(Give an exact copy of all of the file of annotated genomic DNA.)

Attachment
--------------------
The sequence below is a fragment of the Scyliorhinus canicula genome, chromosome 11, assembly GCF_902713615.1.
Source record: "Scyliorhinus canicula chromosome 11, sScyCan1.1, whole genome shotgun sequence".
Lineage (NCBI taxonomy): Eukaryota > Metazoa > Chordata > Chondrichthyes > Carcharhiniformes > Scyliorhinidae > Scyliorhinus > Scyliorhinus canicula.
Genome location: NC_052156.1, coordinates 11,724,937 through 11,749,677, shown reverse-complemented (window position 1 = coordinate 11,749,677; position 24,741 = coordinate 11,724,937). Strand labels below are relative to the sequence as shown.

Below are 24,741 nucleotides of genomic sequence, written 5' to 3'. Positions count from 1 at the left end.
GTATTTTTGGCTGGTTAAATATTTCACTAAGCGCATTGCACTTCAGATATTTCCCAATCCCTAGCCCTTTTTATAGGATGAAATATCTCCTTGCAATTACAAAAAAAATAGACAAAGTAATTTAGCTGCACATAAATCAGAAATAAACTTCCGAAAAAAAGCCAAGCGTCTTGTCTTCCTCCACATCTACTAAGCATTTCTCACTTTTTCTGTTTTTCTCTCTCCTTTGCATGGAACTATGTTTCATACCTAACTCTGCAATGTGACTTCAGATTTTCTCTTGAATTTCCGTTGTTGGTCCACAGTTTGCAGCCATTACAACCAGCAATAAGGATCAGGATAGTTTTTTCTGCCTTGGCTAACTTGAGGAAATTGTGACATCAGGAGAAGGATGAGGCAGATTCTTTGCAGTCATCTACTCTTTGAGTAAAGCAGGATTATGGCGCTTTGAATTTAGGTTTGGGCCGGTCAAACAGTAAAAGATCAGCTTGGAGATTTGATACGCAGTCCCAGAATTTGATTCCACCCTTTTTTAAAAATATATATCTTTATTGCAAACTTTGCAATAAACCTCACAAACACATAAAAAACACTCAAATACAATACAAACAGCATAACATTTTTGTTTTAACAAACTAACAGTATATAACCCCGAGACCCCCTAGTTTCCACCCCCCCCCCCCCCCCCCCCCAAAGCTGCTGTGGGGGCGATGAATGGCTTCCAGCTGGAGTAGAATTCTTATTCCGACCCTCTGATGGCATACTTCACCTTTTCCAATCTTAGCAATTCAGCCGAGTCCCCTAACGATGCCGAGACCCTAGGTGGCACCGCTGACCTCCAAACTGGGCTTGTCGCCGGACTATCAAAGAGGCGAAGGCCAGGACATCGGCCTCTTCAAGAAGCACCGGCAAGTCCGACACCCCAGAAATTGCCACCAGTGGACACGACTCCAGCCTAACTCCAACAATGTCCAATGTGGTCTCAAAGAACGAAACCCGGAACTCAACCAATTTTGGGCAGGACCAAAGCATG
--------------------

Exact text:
The sequence below is a fragment of the Scyliorhinus canicula genome, chromosome 11, assembly GCF_902713615.1.
Source record: "Scyliorhinus canicula chromosome 11, sScyCan1.1, whole genome shotgun sequence".
Lineage (NCBI taxonomy): Eukaryota > Metazoa > Chordata > Chondrichthyes > Carcharhiniformes > Scyliorhinidae > Scyliorhinus > Scyliorhinus canicula.
Genome location: NC_052156.1, coordinates 11,724,937 through 11,749,677, shown reverse-complemented (window position 1 = coordinate 11,749,677; position 24,741 = coordinate 11,724,937). Strand labels below are relative to the sequence as shown.

Below are 24,741 nucleotides of genomic sequence, written 5' to 3'. Positions count from 1 at the left end.
GTATTTTTGGCTGGTTAAATATTTCACTAAGCGCATTGCACTTCAGATATTTCCCAATCCCTAGCCCTTTTTATAGGATGAAATATCTCCTTGCAATTACAAAAAAAATAGACAAAGTAATTTAGCTGCACATAAATCAGAAATAAACTTCCGAAAAAAAGCCAAGCGTCTTGTCTTCCTCCACATCTACTAAGCATTTCTCACTTTTTCTGTTTTTCTCTCTCCTTTGCATGGAACTATGTTTCATACCTAACTCTGCAATGTGACTTCAGATTTTCTCTTGAATTTCCGTTGTTGGTCCACAGTTTGCAGCCATTACAACCAGCAATAAGGATCAGGATAGTTTTTTCTGCCTTGGCTAACTTGAGGAAATTGTGACATCAGGAGAAGGATGAGGCAGATTCTTTGCAGTCATCTACTCTTTGAGTAAAGCAGGATTATGGCGCTTTGAATTTAGGTTTGGGCCGGTCAAACAGTAAAAGATCAGCTTGGAGATTTGATACGCAGTCCCAGAATTTGATTCCACCCTTTTTTAAAAATATATATCTTTATTGCAAACTTTGCAATAAACCTCACAAACACATAAAAAACACTCAAATACAATACAAACAGCATAACATTTTTGTTTTAACAAACTAACAGTATATAACCCCGAGACCCCCTAGTTTCCACCCCCCCCCCCCCCCCCCCCCAAAGCTGCTGTGGGGGCGATGAATGGCTTCCAGCTGGAGTAGAATTCTTATTCCGACCCTCTGATGGCATACTTCACCTTTTCCAATCTTAGCAATTCAGCCGAGTCCCCTAACGATGCCGAGACCCTAGGTGGCACCGCTGACCTCCAAACTGGGCTTGTCGCCGGACTATCAAAGAGGCGAAGGCCAGGACATCGGCCTCTTCAAGAAGCACCGGCAAGTCCGACACCCCAGAAATTGCCACCAGTGGACACGACTCCAGCCTAACTCCAACAATGTCCAATGTGGTCTCAAAGAACGAAACCCGGAACTCAACCAATTTTGGGCAGGACCAAAGCATG